In a small village in eastern Ethiopia, Foos Muhumed Gudaal works in a simple clinic, just two rooms (one of which is where she lives). Without electricity or lights, it is not a high-tech facility, but this rural clinic is exactly the kind of health care center that is making a significant difference for thousands of people.
Ethiopia used to have one of the highest rates of child mortality in the world. In the last two decades, however, the survival rate has improved by about 60 percent. Much of this improvement is due to a government-implemented program employing about 35,000 rural health extension workers, like Gudaal, who have taken a one-year training program and earn about $35 per month.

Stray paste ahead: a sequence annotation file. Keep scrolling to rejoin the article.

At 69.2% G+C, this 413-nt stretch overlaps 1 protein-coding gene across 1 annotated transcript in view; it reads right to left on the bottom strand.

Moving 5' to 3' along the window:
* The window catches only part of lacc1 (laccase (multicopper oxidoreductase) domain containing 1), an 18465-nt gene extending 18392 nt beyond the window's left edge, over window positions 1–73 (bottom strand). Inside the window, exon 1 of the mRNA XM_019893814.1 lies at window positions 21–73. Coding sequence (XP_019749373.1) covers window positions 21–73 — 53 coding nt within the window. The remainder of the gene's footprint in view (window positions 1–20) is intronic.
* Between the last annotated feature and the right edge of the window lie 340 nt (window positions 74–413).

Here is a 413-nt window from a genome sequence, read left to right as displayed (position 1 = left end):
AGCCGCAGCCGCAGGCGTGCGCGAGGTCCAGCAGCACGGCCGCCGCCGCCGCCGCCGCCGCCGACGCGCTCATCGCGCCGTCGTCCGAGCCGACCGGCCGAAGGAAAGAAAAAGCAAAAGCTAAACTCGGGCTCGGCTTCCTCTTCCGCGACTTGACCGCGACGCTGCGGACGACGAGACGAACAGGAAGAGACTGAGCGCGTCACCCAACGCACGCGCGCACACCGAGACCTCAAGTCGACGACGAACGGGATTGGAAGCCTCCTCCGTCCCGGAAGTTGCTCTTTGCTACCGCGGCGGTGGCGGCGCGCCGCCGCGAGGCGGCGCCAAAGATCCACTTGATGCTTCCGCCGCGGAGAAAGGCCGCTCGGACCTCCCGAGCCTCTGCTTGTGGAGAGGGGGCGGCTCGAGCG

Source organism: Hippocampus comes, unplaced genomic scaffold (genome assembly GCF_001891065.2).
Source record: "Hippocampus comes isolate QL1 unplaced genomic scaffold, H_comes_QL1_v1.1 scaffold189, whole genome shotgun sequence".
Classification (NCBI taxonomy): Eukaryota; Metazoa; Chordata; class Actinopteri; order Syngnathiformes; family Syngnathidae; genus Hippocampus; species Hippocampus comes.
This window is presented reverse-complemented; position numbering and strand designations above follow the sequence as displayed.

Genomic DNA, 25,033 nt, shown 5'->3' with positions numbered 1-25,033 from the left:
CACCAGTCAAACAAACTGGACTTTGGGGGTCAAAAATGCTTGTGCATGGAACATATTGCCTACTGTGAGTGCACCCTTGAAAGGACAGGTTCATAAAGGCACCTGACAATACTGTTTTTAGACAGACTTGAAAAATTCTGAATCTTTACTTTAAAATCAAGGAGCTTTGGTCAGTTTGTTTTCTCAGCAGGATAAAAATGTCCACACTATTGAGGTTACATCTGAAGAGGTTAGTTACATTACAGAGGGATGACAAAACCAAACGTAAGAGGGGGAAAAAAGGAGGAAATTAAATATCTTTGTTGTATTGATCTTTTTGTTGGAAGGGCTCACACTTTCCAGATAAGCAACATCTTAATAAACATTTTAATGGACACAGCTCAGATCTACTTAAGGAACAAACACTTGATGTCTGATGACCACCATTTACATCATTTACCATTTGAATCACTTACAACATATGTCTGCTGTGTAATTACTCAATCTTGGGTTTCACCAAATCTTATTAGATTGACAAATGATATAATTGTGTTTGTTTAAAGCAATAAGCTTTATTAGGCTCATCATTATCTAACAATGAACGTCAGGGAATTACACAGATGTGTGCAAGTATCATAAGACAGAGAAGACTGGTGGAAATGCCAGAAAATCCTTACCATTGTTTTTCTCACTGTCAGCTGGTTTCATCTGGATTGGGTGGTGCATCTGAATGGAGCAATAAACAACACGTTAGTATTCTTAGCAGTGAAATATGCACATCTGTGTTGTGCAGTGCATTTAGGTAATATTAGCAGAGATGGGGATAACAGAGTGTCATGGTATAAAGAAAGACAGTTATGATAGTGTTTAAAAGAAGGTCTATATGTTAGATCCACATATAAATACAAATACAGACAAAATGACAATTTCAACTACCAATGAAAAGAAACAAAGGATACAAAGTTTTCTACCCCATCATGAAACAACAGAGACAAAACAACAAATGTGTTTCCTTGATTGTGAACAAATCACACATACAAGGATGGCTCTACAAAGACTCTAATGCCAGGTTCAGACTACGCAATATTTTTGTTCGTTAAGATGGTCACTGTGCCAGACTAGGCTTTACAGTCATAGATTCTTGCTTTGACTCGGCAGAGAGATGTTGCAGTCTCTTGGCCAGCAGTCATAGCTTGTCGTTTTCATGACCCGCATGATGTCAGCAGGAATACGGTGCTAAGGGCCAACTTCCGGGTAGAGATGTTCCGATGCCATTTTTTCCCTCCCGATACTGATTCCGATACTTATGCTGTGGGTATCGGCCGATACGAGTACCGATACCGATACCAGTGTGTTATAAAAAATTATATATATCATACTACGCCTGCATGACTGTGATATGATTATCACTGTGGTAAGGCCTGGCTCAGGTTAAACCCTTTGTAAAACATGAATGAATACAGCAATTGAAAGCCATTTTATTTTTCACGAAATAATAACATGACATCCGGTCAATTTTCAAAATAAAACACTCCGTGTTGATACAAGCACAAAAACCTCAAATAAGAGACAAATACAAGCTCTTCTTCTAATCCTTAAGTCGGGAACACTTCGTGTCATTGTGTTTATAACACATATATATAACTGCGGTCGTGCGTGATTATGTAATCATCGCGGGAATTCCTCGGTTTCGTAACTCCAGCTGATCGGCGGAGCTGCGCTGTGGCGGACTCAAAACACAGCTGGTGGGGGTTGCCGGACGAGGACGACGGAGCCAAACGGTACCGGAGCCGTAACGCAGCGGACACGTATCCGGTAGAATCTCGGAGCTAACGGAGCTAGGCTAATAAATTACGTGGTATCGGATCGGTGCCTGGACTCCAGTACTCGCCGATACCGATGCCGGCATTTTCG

Gudaal, and other health extension workers like her, treat diseases often faced by children in Ethiopia, like malaria, makes sure that local children are up-to-date on their vaccines. These health workers also treat 300,000 children each year for severe malnutrition.
Peter Salama, director of UNICEF in Ethiopia, says that the health extension program is sustainable, and is vital to making sure children receive the care they need.
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Read and/or listen to the NPR piece to learn more about the success of Ethiopia’s Health Extension Program.
Image via NPR from original article: Jason Beaubien/NPR